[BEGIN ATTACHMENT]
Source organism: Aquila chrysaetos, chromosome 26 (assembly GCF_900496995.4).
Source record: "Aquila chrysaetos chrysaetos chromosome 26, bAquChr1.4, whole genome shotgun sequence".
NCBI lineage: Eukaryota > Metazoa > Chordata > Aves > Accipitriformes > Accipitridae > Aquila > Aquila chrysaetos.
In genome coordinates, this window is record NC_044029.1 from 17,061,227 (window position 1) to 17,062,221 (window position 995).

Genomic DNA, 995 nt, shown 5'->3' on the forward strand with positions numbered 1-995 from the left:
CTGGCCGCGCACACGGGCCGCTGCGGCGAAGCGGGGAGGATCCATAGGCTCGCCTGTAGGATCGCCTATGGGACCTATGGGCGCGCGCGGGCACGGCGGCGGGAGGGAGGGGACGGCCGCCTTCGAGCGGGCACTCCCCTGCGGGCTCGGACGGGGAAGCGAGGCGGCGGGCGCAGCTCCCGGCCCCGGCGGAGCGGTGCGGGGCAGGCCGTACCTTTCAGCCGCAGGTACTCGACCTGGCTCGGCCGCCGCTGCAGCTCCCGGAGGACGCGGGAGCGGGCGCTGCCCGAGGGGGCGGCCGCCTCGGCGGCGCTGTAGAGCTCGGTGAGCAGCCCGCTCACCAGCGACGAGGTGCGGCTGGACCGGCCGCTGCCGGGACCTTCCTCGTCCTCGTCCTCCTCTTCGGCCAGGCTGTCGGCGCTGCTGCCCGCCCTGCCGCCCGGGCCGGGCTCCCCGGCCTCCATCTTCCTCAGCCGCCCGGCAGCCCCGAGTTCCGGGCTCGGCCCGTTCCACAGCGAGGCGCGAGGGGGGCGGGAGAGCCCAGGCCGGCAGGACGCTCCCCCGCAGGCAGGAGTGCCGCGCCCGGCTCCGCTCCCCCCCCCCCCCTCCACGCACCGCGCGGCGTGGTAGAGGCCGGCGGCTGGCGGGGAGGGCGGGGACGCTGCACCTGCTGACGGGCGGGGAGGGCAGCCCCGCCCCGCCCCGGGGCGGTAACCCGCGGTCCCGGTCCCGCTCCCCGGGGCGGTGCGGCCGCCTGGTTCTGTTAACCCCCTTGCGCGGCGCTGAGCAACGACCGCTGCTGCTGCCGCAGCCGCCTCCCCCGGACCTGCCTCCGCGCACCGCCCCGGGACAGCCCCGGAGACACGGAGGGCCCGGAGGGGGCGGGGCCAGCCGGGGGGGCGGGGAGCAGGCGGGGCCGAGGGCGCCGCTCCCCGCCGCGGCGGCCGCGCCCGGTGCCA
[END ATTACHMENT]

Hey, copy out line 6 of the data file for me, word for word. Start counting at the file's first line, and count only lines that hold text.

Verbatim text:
CTGGCCGCGCACACGGGCCGCTGCGGCGAAGCGGGGAGGATCCATAGGCTCGCCTGTAGGATCGCCTATGGGACCTATGGGCGCGCGCGGGCACGGCGGCGGGAGGGAGGGGACGGCCGCCTTCGAGCGGGCACTCCCCTGCGGGCTCGGACGGGGAAGCGAGGCGGCGGGCGCAGCTCCCGGCCCCGGCGGAGCGGTGCGGGGCAGGCCGTACCTTTCAGCCGCAGGTACTCGACCTGGCTCGGCCGCCGCTGCAGCTCCCGGAGGACGCGGGAGCGGGCGCTGCCCGAGGGGGCGGCCGCCTCGGCGGCGCTGTAGAGCTCGGTGAGCAGCCCGCTCACCAGCGACGAGGTGCGGCTGGACCGGCCGCTGCCGGGACCTTCCTCGTCCTCGTCCTCCTCTTCGGCCAGGCTGTCGGCGCTGCTGCCCGCCCTGCCGCCCGGGCCGGGCTCCCCGGCCTCCATCTTCCTCAGCCGCCCGGCAGCCCCGAGTTCCGGGCTCGGCCCGTTCCACAGCGAGGCGCGAGGGGGGCGGGAGAGCCCAGGCCGGCAGGACGCTCCCCCGCAGGCAGGAGTGCCGCGCCCGGCTCCGCTCCCCCCCCCCCCCTCCACGCACCGCGCGGCGTGGTAGAGGCCGGCGGCTGGCGGGGAGGGCGGGGACGCTGCACCTGCTGACGGGCGGGGAGGGCAGCCCCGCCCCGCCCCGGGGCGGTAACCCGCGGTCCCGGTCCCGCTCCCCGGGGCGGTGCGGCCGCCTGGTTCTGTTAACCCCCTTGCGCGGCGCTGAGCAACGACCGCTGCTGCTGCCGCAGCCGCCTCCCCCGGACCTGCCTCCGCGCACCGCCCCGGGACAGCCCCGGAGACACGGAGGGCCCGGAGGGGGCGGGGCCAGCCGGGGGGGCGGGGAGCAGGCGGGGCCGAGGGCGCCGCTCCCCGCCGCGGCGGCCGCGCCCGGTGCCA